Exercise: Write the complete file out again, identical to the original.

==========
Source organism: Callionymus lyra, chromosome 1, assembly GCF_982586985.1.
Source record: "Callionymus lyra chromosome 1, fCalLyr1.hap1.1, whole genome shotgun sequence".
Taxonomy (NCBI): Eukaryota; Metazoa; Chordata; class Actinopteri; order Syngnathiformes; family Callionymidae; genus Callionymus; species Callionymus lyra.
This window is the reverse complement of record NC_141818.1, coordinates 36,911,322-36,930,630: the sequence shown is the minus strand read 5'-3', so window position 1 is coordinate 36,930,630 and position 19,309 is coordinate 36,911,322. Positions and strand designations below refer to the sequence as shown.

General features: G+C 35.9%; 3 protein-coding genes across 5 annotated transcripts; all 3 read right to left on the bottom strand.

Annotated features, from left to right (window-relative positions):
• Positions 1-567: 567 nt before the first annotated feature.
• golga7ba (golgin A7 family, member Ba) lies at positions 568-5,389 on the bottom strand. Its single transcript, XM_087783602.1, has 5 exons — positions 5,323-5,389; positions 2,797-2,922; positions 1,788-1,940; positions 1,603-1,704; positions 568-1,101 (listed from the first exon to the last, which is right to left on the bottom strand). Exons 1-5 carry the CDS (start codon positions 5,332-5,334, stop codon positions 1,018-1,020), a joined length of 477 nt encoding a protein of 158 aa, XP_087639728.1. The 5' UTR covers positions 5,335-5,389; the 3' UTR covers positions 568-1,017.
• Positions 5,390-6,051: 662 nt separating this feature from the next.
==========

Source organism: Callionymus lyra, chromosome 1, assembly GCF_982586985.1.
Source record: "Callionymus lyra chromosome 1, fCalLyr1.hap1.1, whole genome shotgun sequence".
Taxonomy (NCBI): Eukaryota; Metazoa; Chordata; class Actinopteri; order Syngnathiformes; family Callionymidae; genus Callionymus; species Callionymus lyra.
This window is the reverse complement of record NC_141818.1, coordinates 36,911,322-36,930,630: the sequence shown is the minus strand read 5'-3', so window position 1 is coordinate 36,930,630 and position 19,309 is coordinate 36,911,322. Positions and strand designations below refer to the sequence as shown.

General features: G+C 35.9%; 3 protein-coding genes across 5 annotated transcripts; all 3 read right to left on the bottom strand.

Annotated features, from left to right (window-relative positions):
• Positions 1-567: 567 nt before the first annotated feature.
• golga7ba (golgin A7 family, member Ba) lies at positions 568-5,389 on the bottom strand. Its single transcript, XM_087783602.1, has 5 exons — positions 5,323-5,389; positions 2,797-2,922; positions 1,788-1,940; positions 1,603-1,704; positions 568-1,101 (listed from the first exon to the last, which is right to left on the bottom strand). Exons 1-5 carry the CDS (start codon positions 5,332-5,334, stop codon positions 1,018-1,020), a joined length of 477 nt encoding a protein of 158 aa, XP_087639728.1. The 5' UTR covers positions 5,335-5,389; the 3' UTR covers positions 568-1,017.
• Positions 5,390-6,051: 662 nt separating this feature from the next.